The Pastel Panda 

I've always found it interesting how intensely self- and inwardly-focused the Japanese camera companies are. The Zfc is another example of how the home market has a tendency to distort product offerings.

Overall, the new camera is supposed to evoke the FM2, with design elements inspired by that camera, right down to the way the logo appears (70-80’s style). 

There's little doubt that "retro panda" has a high degree of acceptance within the Japanese photographic community. Retro as in "has marked, dedicated dials" and panda as in “top/bottom plate silver metal, remainder black/color faux leather." (Ironically, sales of black on black still do decently in Japan, but the marketing materials tend to emphasize the panda option where it exists. Meanwhile, the Zfc is available in six non-standard panda options: pastel yellow, green, gray, pink, white, and brown options.)

Smaller is also a top desired attribute in Japan, as well. The Olympus E-M's and Pens and the smaller Fujifilm X's have all tended to have dedicated followings in Japan, probably because those designs (up until the X-S10) closely followed most of the home market preferences. 

Indeed, I suspect that it's Fujifilm's clear rise in the Japan mirrorless market at the expense of Nikon that has actually brought us the Zfc. Nikon simply hasn't had much traction in the home market at all lately, and that has to be weighing heavily on them. Thus, a Zfc re-design of the Z50 makes a lot of sense. In Japan, at least. Maybe much of Asia.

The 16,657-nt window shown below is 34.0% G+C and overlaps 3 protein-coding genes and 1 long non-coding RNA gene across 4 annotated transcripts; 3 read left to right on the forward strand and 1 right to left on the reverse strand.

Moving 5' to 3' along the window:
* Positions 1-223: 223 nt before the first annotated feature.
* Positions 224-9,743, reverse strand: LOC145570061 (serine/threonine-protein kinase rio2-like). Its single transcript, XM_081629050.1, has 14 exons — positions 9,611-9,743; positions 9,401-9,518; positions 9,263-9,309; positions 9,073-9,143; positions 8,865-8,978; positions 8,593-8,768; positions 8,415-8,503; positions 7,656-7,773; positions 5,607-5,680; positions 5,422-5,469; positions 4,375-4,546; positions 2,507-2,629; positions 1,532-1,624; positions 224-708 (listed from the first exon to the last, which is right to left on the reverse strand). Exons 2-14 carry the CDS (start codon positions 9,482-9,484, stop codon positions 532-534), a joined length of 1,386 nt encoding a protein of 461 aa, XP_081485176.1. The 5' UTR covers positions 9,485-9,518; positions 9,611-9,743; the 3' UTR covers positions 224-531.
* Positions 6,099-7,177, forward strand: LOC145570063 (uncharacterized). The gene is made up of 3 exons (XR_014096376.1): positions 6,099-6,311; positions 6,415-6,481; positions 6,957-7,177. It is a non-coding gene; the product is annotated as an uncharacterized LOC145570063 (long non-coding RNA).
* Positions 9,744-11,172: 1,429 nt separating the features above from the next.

On a broader, global scale, I'm not so sure. While Nikon loves to obsess over its film heritage, it was actually DSLRs that catapulted Nikon forward again from a very distant second place in the 90's to a real horse race with Canon in the 00's. More importantly, that competition produced a larger installed base of Nikon DSLR owners than there ever was Nikon film SLR owners. One reason why I like the Z50 is simple: it's a very nicely scaled down version of the Nikon DSLR: smaller, lighter, great handling, and with mostly the right feature simplifications rather than crippling ones. While the Zfc is evocative of cameras I grew up using, I'm not sure I'll be as interested in actually using it. 

Interestingly, I kept receiving rumors of a Z50 II happening sooner rather than later. I suspect that some of those folk leaking were actually referring to the Zfc, as it really is at base a reworked Z50. 

Ultimately, the Zfc doesn't address Nikon's long-term needs particularly well (see companion article). Yes, if the Zfc turns out to be a good camera it may help goose sales in the Japanese (and Asian) market. Now that every rumors site in the world is constantly quoting Japanese market sales numbers via BCN and Map Camera, any upward trend in Japanese sales would staunch some of the noxious nellies from nonstop negativism (unfortunately, they'll find something else to grab onto as their new totem). 

Like the Df before it, the Zfc is going to be a polarizing camera. You either love the long-established button+dial interface or you long for something you think is simpler (but isn't). Problem is, dedicated dials is almost absolutely not the future. So just exactly what is Nikon's future? (Hint: it must be driven by internal software sculpted to improve user workflow and reduce pain points. Something Nikon and the other camera companies keep resisting. Better communications with the mobile world would help, too.)

So, welcome Zfc. I hope your life isn’t as much of a struggle as I think it might be.

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